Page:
9f2. Responding to Distributive Shock

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Welcome to the lesson on responding to distributive shock. In this video, we'll discuss responding to septic and lactic and neurogenic shock. The initial management of distributed shock is to increase intravascular volume. The intent is to provide enough volume to overcome the inappropriate redistribution of existing volume. To do so, administer 20 milliliters per kilogram of fluid as a bolus over five to 10 minutes. Repeat as needed.

Beyond initial management therapy is tailored to the cause of the distributed shock. In septic shock, aggressive fluid management is generally necessary. broad spectrum intravenous antibiotics are a key intervention should be administered as soon as possible. In addition, a stressed dose of hydrocortisone, especially with adrenal insufficiency, and vessel pressors may be needed to support blood pressure. After fluid resuscitation, faster presser should given if needed, and according to the type of septic shock Normal tense of individuals are usually given dopa MI, warm shock is treated with norepinephrine and cold shock is treated with epinephrine. transfusing packed red blood cells to bring hemoglobin above 10 grams per deciliter, treats decreased oxygen carrying capacity.

As blood cultures return, focus antibiotic therapy to the particular microbe and its resistance patterns for anaphylaxis shock intramuscular. epinephrine is the first and most important treatment. In severe cases, a second dose of epinephrine may be needed, or intravenous administration may be required. crystalloid fluid can be administered judiciously. Remember that an NF lactic shock, capillary permeability may increase considerably. Thus, while it's important to support blood pressure overall, there's significant likelihood that third spacing and pulmonary edema will occur.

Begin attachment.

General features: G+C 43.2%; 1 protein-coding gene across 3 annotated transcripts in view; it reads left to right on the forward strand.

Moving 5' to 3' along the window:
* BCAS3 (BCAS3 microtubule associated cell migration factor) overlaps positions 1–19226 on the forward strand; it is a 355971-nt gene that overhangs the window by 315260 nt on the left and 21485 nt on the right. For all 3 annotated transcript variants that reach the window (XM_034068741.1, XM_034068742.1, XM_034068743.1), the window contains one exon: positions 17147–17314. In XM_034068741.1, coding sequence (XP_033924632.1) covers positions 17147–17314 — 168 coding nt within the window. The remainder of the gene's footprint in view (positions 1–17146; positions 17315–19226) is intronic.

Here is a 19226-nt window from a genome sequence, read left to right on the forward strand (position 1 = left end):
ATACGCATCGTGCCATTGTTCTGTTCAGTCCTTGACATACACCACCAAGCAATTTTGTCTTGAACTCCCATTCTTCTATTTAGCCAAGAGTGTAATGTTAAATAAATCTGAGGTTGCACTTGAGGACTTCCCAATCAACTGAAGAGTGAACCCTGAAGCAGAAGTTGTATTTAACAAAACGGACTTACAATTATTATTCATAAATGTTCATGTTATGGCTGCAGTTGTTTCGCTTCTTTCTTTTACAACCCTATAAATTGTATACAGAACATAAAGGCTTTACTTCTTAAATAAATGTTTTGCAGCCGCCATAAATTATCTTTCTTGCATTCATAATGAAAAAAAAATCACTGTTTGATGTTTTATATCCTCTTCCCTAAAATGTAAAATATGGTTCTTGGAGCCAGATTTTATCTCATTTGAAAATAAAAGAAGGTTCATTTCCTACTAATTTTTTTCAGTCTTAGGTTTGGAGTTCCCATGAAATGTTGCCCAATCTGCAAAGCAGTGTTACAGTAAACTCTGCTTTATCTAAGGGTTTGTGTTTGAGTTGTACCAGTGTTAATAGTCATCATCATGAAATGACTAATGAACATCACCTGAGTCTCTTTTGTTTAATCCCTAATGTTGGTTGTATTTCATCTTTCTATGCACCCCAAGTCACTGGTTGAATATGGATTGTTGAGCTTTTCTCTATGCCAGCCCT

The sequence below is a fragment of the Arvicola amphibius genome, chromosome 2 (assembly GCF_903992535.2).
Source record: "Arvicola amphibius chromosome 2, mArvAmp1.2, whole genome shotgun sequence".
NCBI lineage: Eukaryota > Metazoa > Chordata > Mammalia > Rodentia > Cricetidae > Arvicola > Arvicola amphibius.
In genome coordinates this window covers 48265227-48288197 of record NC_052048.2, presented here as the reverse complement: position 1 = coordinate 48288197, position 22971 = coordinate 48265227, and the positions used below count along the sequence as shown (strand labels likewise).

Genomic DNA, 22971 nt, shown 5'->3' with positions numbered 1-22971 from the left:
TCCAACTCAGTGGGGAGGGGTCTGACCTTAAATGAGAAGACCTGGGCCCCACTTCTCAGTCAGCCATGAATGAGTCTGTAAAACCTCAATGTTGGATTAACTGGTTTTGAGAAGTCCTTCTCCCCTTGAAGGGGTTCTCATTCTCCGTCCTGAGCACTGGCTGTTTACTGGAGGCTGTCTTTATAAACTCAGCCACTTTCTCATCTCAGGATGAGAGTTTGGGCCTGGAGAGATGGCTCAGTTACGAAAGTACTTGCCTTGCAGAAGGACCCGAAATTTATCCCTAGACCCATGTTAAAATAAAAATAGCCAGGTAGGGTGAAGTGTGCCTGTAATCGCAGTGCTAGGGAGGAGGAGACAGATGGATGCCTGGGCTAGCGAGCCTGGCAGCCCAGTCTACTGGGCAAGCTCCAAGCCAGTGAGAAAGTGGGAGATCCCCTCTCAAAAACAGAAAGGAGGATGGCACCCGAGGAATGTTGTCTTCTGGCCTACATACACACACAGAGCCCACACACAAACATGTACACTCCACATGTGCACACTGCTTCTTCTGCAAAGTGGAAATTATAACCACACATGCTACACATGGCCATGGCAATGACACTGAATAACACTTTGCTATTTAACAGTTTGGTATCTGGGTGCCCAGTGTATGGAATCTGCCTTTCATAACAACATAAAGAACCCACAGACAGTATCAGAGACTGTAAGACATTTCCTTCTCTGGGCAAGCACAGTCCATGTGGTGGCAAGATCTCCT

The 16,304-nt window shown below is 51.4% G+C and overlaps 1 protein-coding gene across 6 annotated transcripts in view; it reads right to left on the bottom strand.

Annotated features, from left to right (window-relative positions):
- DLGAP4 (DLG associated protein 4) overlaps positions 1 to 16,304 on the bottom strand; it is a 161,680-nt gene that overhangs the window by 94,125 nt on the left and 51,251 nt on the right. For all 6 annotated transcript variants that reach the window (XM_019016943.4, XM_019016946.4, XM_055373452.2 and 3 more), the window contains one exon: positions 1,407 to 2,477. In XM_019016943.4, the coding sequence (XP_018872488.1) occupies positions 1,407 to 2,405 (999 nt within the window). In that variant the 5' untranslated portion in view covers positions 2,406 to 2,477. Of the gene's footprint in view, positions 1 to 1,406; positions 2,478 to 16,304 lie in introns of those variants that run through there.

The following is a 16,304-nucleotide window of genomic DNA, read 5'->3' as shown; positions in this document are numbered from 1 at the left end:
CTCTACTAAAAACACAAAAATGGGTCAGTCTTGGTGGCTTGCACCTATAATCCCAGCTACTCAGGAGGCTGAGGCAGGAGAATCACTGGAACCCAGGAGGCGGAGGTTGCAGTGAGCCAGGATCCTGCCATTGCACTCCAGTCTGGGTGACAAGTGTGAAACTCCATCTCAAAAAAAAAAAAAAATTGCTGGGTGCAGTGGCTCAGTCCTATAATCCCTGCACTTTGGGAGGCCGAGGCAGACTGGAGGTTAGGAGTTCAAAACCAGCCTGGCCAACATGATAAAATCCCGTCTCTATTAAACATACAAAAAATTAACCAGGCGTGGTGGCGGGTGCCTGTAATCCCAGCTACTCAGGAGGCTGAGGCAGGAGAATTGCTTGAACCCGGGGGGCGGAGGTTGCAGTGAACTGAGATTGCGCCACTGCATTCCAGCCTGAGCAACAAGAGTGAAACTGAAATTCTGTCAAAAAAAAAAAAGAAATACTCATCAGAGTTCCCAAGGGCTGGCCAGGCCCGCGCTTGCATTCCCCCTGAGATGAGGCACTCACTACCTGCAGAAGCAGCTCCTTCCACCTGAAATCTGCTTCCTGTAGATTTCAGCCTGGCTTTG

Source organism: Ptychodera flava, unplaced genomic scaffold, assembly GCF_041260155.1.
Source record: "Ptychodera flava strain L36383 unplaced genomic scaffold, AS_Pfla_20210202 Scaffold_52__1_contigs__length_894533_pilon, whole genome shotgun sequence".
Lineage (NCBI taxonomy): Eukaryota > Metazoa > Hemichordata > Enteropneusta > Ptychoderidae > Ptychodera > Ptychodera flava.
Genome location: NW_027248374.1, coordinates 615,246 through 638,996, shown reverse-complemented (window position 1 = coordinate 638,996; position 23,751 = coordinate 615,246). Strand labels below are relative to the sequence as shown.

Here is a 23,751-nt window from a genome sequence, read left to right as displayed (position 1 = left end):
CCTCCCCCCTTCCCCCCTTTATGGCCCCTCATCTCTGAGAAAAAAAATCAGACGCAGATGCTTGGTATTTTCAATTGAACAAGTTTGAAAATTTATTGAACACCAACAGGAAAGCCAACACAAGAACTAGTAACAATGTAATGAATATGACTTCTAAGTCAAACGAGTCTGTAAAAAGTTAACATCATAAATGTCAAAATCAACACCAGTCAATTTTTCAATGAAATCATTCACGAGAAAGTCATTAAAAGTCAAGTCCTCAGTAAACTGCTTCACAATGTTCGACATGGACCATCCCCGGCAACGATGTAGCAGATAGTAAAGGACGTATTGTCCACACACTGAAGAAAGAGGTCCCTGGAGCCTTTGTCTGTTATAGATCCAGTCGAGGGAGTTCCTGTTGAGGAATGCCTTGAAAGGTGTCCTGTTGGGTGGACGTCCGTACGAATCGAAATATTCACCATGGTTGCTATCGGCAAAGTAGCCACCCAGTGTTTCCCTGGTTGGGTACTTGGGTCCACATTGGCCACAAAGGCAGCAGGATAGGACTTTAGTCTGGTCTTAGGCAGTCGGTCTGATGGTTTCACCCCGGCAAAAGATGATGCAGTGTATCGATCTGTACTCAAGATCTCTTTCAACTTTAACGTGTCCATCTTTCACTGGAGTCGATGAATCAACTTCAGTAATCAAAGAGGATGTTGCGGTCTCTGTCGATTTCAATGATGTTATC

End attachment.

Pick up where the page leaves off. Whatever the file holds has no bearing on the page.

Anti histamines and corticosteroids can also blunt the anaplastic response if breathing changes As arise, consider albuterol use to achieve bronchodilation. In very severe cases of anaphylaxis shock, a continuous epinephrine infusion in the neonatal intensive care unit or an ICU or pediatric intensive care unit or P ICU may be required. neurogenic shock is clinically challenging, because often there is limited ability to correct the insult. injury to the autonomic pathways in the spinal cord results in decreased systemic vascular resistance and hypotension. And inappropriately low pulse or Braddock cardia is a clinical side of neurogenic shock. Therefore, treatment is focused on fluids first, administer 20 milliliters per kilogram bolus over five to 10 minutes, then reassess the individual for a response.

If hypotension does not respond to fluid resuscitation faster pressors are needed. This resuscitation should be done in conjunction with a broader neurological evaluation and treatment plan. This concludes our lesson on responding to distributive shock. Next, we'll review responding to cardiogenic shock

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